Hedda Morrison studied photography in her native Germany, and from 1933 to 1938 managed Hartung’s Photo Shop in Beijing. From 1938 until she and her husband left China in 1946, Morrison worked as a freelance photographer, selling individual prints or thematic albums of her work and creating photographs for other people’s books on China.
“The empty wicker basket suggests that this old man and children are probably from a village outside Peking and have come into the city to trade. On the wall behind the children is a graffiti scrawl written in chalk which represents a play upon the opening words of the Thousand Character Classic (Qianziwen), which refers to the creation of the universe.”
The children in the baskets resemble the growth of the lotus flower, it’s roots in the earth rising through the water and nourished by the air…beautiful PADMA! – j. quigleyPADMAPANIFlowers in the sky.Flowers on Earth.Lotuses bloom as Buddha’s eyelids.Lotuses bloom in man’s heart.Holding gracefully a lotus in his hand,the bodhisattva brings forth a universe of art.In the meadows of the sky, stars have sprung up.The smiling, fresh moon is already up.The jade-colored trunk of a coconut treereaches across the late-night sky.My mind, traveling in utmost emptiness,catches suchness on its way home.1976
by Thich Nhat Hanh (1929 -
…from Call Me by My True Names: The Collected Poems of Thich Nhat Hanh by Thich Nhat Hanh
“The most regretful people on earth are those who felt the call to creative work, who felt their own creative power restive and uprising, and gave to it neither power nor time.”
To write to your heart’s content….paint till you drop…play music obsessively…whichever you even have the tiniest spark to do, just start. We can surprise ourselves and find out things about ourselves we never realized we could do, just because we started! - JQ
“You do not have to be good.
You do not have to walk on your knees
for a hundred miles through the desert, repenting.
You only have to let the soft animal of your body
love what it loves. [...]
The world offers itself to your imagination,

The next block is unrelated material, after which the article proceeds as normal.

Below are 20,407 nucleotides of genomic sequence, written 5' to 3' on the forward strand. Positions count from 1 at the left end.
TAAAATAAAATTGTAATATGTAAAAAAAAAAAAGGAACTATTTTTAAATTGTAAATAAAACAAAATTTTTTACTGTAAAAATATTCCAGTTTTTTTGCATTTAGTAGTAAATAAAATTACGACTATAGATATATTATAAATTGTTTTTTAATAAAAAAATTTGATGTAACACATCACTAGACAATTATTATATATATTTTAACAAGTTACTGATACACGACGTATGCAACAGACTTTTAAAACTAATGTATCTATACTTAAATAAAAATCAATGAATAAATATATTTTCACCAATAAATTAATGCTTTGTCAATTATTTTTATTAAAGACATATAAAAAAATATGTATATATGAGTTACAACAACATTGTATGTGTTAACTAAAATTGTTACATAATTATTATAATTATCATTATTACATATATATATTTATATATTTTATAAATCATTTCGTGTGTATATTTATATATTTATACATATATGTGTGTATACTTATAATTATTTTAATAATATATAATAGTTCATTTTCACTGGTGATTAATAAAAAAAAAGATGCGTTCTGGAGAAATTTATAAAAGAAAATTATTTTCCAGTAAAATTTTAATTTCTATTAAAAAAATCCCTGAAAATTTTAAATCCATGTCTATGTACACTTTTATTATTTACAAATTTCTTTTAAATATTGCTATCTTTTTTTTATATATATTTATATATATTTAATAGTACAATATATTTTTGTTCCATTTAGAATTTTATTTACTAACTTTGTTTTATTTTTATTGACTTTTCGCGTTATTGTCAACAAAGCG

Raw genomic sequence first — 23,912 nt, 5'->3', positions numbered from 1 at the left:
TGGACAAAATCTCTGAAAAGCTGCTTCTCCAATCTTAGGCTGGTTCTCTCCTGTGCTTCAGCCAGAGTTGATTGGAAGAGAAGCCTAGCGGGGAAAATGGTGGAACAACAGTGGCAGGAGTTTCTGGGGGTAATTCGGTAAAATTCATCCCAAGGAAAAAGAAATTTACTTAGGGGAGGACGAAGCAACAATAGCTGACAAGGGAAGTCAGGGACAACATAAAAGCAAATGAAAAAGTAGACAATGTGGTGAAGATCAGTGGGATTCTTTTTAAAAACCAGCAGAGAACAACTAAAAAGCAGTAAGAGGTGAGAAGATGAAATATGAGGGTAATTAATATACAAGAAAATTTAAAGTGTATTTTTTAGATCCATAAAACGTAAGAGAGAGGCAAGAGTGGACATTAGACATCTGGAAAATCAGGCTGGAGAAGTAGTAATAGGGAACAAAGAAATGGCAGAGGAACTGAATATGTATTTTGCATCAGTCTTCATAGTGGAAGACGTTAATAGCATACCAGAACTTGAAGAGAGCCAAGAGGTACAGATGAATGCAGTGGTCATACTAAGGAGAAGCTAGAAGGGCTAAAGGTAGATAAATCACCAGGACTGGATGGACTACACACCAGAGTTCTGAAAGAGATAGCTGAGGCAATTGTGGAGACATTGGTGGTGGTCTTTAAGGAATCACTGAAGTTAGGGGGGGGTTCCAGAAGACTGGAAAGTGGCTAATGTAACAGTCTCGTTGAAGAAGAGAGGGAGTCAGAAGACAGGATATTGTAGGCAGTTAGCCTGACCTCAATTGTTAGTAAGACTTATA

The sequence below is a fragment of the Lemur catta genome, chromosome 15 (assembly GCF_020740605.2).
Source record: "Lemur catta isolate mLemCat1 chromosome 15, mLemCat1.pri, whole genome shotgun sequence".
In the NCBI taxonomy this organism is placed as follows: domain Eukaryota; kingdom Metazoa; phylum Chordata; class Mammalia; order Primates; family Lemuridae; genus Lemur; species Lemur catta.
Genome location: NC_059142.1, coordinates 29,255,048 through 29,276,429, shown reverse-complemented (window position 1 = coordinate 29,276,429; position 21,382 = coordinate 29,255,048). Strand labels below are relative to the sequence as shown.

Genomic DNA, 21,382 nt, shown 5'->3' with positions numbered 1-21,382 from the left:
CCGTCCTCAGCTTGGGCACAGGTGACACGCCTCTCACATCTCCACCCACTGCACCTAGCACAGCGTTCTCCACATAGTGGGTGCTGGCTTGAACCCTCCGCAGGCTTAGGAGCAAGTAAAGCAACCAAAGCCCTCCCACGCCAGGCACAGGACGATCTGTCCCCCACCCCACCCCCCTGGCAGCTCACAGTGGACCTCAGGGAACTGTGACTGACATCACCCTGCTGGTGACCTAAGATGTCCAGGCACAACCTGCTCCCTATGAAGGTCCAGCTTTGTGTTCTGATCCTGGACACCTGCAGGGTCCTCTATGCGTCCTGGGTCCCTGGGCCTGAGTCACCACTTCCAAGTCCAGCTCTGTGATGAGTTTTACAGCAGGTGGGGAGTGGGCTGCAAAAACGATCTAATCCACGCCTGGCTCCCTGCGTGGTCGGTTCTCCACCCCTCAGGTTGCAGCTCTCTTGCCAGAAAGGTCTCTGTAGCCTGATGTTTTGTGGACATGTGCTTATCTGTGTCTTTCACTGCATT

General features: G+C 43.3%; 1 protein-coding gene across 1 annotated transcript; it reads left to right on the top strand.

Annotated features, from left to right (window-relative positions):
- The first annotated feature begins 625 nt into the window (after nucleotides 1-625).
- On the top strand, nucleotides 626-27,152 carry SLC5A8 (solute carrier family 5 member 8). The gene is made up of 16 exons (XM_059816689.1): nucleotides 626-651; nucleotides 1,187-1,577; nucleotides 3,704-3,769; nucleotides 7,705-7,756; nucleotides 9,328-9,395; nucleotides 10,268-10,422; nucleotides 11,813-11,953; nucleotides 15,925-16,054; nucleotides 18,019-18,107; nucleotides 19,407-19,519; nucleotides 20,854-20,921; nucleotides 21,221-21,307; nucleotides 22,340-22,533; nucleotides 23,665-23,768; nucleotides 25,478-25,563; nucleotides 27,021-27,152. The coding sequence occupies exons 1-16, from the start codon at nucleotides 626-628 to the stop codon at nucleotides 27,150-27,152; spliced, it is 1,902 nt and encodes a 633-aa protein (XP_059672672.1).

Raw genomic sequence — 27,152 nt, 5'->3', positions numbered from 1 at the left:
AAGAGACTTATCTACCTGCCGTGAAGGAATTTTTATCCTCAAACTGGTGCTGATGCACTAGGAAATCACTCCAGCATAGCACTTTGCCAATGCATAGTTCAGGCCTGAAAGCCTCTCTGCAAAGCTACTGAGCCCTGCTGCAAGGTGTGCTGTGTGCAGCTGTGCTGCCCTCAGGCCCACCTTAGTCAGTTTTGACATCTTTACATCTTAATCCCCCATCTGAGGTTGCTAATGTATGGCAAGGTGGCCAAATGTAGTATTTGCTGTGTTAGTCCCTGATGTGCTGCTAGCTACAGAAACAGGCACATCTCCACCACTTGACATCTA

calls to you like the wild geese, harsh and exciting-
over and over announcing your place
in the family of things.”
Nana korobi ya oki (七転び八起き) is a Japanese proverb that means, “seven times down, eight times up.”
nana (七) = 7
korobi (転び) = fall down
ya (八) = 8
oki (起き) = get up
It is a saying about perseverance and not giving up no matter how many times you are knocked down. I’ve seen this proverb associated with the Japanese…
I always get excited when I find an artist whose work I want to follow. Hiroyuki is one of them. Richard Gailbraith wrote an article: Japan:Creative – Introduction, on CEMENTUM in August 2012, in which he included a statement of Hiroyuki’s work. I cannot say it better then him, that Hiroyuki’s work “oozed sci-fi whilst retaining an intrinsic ‘Japaneseness’ about it. It connotes to me Zen gardens and the post apocalypse at the same time.” Jeff Hamada, from Booooooom, ’randomly came across Hiroyuki Hamada’s work, following a link from Newstoday.’ He shares the same name but in terms of immediate family they are completely unrelated. After seeing his amazing work he thought it would be fun to contact Hiroyuki and see if he would allow him to interview him, I mean how could he say no to family?
Utagawa Kuniyoshi スクナビコナ
“We can reject everything else: religion, ideology, all received wisdom. But we cannot escape the necessity of love and compassion…This, then, is my true religion, my simple faith. In this sense, there is no need for temple or church, for mosque or synagogue, no need for complicated philosophy, doctrine or dogma. Our own heart, our own mind, is the temple. The doctrine is compassion. Love for others and respect for their rights and dignity, no matter who or what they are: ultimately these are all we need. So long as we practice these in our daily lives, then no matter if we are learned or unlearned, whether we believe in Buddha or God, or follow some other religion or none at all, as long as we have compassion for others and conduct ourselves with restraint out of a sense of responsibility, there is no doubt we will be happy.”
“I start a picture and I finish it. I don’t think about art while I work. I try to think about life.”
- Jean Michel Basquiat
Happy Birthday Mark Rothko!
September 25, 1903
“I’m not an abstractionist. I’m not interested in the relationship of color or form or anything else. I’m interested only in expressing basic human emotions: tragedy, ecstasy, doom, and so on.”
Bottom: No. 61 (Rust and Blue), 1953, Museum of Contemporary Art, Los Angeles